So 2013 was the year I started using a second screen to play video games. Grand Theft Auto and Assassin’s Creed both use secondary apps that you download to your phone for enhancing your game play experience. The latter is a great addition to the game by the way. The Wii U comes with a handheld touchscreen in which you interact with various games by looking down at a second screen in your lap. To be honest, if done correctly, I love this additional, interactive content… for video games. Not so sure about it with my movie experience.
Yet that’s exactly what we’re getting with App, directed by Bobby Boermans. App is about a young psychology student who is drawn into the dark and fearful world of a diabolic and mysterious App that starts to terrorize her; distributing compromising photographs, videos and text messages about herself and delves deeper and deeper into her personal life, flawlessly exposing all of her deepest secrets.
The kicker is that while the film is playing, you leave your mobile device on your lap and you’ll receive additional information about the film every time your device vibrates. What exactly that additional content is, is unknown to me at the moment, but I suppose it could be interesting in this case as the antagonist of the movie is actually a phone app. The app is called IRIS by the way (SIRI in reverse for you Apple fans).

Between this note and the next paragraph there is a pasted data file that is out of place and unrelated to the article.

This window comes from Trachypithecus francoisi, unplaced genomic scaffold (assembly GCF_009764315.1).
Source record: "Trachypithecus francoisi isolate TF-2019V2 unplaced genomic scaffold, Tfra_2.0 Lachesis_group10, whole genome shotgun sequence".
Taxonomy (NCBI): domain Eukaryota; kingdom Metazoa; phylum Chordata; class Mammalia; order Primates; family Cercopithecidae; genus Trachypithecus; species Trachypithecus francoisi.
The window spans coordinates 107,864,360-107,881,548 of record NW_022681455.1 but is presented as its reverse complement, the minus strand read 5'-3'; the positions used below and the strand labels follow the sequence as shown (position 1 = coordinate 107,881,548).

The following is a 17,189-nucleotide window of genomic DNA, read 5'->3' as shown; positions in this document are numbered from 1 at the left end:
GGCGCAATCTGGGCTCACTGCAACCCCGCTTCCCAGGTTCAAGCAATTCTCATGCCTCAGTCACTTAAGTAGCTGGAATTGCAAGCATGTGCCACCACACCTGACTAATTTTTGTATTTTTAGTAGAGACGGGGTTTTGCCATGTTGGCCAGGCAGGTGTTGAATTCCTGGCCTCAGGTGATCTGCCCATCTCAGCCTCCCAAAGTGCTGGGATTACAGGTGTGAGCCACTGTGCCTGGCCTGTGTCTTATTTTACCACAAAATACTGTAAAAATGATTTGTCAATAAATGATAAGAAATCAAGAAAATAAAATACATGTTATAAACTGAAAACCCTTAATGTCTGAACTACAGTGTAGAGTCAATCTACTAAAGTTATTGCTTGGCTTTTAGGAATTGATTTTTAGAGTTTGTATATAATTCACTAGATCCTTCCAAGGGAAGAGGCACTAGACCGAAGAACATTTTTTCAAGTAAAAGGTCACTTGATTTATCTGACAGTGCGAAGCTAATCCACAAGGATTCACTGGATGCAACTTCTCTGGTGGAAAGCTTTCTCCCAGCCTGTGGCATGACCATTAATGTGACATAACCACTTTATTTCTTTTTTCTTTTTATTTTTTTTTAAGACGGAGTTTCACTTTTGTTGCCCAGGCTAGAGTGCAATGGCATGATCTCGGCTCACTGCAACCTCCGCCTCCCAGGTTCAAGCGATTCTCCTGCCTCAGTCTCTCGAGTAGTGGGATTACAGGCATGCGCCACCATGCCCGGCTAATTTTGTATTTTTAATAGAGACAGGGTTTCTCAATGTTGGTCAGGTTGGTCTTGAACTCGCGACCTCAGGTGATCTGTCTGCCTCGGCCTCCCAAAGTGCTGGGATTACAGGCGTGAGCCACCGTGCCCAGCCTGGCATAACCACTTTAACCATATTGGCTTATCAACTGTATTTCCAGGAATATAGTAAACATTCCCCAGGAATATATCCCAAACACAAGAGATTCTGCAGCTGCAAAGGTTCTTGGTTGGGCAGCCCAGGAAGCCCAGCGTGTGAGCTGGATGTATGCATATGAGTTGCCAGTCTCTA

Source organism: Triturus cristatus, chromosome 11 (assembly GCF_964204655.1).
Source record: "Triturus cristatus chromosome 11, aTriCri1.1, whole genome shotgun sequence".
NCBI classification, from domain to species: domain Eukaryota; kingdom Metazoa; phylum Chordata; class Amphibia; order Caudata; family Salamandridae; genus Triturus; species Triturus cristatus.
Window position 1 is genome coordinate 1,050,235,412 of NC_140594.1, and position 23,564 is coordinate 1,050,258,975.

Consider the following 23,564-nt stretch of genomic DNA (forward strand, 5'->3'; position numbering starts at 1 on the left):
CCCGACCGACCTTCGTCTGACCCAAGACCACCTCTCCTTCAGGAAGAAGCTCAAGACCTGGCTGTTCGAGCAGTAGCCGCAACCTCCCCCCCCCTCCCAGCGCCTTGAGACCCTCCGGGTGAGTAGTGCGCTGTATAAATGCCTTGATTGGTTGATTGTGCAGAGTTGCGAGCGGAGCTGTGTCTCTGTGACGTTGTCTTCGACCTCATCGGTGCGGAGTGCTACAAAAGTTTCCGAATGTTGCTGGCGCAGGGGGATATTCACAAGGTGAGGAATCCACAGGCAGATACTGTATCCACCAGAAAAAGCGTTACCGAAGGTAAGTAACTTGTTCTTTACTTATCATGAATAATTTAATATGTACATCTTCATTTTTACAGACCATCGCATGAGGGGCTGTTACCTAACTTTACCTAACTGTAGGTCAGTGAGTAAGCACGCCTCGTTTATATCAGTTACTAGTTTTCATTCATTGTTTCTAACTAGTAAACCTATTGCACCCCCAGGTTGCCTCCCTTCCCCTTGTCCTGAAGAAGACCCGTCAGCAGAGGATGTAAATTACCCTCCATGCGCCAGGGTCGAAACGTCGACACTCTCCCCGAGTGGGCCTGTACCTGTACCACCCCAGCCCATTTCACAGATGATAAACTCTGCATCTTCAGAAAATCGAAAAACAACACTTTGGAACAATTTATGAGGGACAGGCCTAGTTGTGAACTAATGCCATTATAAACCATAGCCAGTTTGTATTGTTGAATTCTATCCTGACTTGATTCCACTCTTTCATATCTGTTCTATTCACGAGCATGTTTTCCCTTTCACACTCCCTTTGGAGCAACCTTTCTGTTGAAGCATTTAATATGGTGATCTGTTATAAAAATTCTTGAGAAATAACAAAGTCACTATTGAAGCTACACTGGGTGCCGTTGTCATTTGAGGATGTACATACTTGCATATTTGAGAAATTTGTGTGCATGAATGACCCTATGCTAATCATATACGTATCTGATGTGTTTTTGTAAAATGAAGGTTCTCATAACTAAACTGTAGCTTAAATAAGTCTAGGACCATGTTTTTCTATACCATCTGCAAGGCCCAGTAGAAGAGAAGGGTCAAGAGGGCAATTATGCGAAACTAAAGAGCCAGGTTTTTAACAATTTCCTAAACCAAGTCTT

I’m willing to give the movie a try if it ever makes it into wide release. Like D-box and 3D and any other gimmick, the idea might be fun to try once, but I’m pretty sure I don’t want all movies to eventually go down this path. And I’m pretty sure they won’t. The theater constantly lighting up with cellular activity would be a real nuisance, even if I’m checking my phone too. Director Boermans said that “the notion of technology taking control of our lives is a concept that has always fascinated me. I’m a big technology addict myself…”. So in this case, a bunch of people sitting in a theater checking their phones is maybe a bit too meta?
Have a look at the trailer below. Beyond the phone thing, the movie has to be good for anything to work at all. So what do you think? A brave new world in film-watching or a terrible idea?